“The ban on serving liquor strikes at the very root of our business” complains Manoj Bali of Raddison Blu, “we are one of Nagpur’s few 5 star hotels where many foreign guests come in regularly as room guests. They are habituated to their beer, wine or scotch, it is an integral part of a 5 star hotel’s ‘hospitality’ to serve these; they find it very odd when we have to say No!”

    (Ironically, guests are allowed to carry their own liquor and drink in their rooms, but even the room ‘bars’ cannot keep liquor. All wine shops on highways also being shut down, how would a foreign guest know where to go to source his favorite beer/ wine bottle?)

    Why is there confusion about where highways begin and end ?

    After the Supreme Court order came, it is learnt that the state’s Accounts and Excise Department wrote to the National Highway Authority of India, NHAI, to define where the national highways began and ended within city limits.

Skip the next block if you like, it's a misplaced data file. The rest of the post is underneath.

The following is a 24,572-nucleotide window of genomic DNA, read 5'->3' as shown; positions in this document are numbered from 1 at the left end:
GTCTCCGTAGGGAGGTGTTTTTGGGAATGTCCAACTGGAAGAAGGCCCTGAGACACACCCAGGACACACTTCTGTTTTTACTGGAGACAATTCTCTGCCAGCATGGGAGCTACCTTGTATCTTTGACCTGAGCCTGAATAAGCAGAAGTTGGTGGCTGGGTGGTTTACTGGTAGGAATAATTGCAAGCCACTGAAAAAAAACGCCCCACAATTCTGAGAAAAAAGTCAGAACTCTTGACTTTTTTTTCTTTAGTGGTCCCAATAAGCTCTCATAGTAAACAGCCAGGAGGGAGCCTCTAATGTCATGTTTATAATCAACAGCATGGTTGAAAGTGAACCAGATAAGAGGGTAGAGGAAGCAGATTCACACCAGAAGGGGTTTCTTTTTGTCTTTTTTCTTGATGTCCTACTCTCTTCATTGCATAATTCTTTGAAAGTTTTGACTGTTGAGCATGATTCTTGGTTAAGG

The NHAI, gave a comprehensive list giving these details and explaining parameters.

    For instance, Highway Number 47, is supposed to ‘stop being a highway from Pagal khana chowk on one side till Jamtha on the other’.

    So why is the liquor ban being enforced within this area too?

    The SC itself helped resolve this dilemma of the state governments by replying to a review petition that roads falling within the city need not be made to comply with ruling. Only outside roads with fast moving traffic were to be considered highways.

    The question the affected and suffering from 6 months hoteliers are asking is – why did the Apex Court not give directions, why only suggestions?